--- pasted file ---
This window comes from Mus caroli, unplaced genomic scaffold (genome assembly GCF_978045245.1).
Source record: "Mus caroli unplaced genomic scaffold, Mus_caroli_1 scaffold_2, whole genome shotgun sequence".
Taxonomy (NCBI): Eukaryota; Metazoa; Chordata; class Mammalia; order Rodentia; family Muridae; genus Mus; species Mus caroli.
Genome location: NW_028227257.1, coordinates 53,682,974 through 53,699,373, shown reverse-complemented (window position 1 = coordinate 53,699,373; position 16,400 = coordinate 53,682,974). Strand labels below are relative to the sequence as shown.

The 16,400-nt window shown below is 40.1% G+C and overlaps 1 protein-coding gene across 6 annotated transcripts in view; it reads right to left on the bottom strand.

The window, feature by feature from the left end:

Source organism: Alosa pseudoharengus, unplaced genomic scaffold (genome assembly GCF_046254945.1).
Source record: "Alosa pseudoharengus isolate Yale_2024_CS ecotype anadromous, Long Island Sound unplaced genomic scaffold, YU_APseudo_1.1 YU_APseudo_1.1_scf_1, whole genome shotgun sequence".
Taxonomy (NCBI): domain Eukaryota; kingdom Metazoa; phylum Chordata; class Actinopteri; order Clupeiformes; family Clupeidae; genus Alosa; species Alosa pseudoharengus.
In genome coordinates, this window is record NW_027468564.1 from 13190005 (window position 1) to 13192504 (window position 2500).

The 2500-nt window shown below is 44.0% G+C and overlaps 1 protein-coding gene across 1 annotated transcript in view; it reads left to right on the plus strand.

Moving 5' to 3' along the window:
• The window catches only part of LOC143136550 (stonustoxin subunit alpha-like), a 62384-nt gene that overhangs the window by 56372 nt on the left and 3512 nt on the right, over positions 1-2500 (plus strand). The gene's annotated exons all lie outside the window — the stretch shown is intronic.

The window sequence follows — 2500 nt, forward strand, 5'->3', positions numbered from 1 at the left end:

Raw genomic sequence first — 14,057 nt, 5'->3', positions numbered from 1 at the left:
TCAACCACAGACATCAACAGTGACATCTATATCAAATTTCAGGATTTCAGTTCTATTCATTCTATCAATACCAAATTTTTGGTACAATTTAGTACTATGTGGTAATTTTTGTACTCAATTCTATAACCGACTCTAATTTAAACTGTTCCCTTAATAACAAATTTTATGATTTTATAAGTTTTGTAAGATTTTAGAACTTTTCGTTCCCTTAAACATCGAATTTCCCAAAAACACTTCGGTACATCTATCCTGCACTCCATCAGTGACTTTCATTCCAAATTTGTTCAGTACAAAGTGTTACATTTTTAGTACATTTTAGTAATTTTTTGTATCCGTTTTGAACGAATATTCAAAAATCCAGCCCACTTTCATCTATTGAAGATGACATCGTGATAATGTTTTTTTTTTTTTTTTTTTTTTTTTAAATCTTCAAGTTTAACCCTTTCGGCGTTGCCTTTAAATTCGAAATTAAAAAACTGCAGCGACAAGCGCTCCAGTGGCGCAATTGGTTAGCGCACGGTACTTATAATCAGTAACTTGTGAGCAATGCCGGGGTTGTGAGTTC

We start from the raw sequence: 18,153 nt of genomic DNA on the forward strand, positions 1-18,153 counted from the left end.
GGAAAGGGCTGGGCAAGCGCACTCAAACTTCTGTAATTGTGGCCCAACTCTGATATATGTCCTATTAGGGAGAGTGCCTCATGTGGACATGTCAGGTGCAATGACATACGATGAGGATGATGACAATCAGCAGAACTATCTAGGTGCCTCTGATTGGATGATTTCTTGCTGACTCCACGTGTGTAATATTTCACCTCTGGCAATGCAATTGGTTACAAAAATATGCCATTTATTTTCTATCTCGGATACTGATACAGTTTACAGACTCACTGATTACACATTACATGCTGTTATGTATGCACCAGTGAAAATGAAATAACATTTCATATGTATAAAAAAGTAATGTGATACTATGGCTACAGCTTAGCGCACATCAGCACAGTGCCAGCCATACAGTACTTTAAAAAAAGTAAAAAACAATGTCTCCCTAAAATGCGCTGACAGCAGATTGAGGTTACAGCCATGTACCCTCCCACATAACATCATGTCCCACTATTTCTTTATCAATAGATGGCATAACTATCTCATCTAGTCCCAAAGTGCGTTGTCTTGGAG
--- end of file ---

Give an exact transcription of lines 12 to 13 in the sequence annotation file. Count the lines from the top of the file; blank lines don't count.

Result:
Moving 5' to 3' along the window:
• The window catches only part of LOC143136550 (stonustoxin subunit alpha-like), a 62384-nt gene that overhangs the window by 56372 nt on the left and 3512 nt on the right, over positions 1-2500 (plus strand). The gene's annotated exons all lie outside the window — the stretch shown is intronic.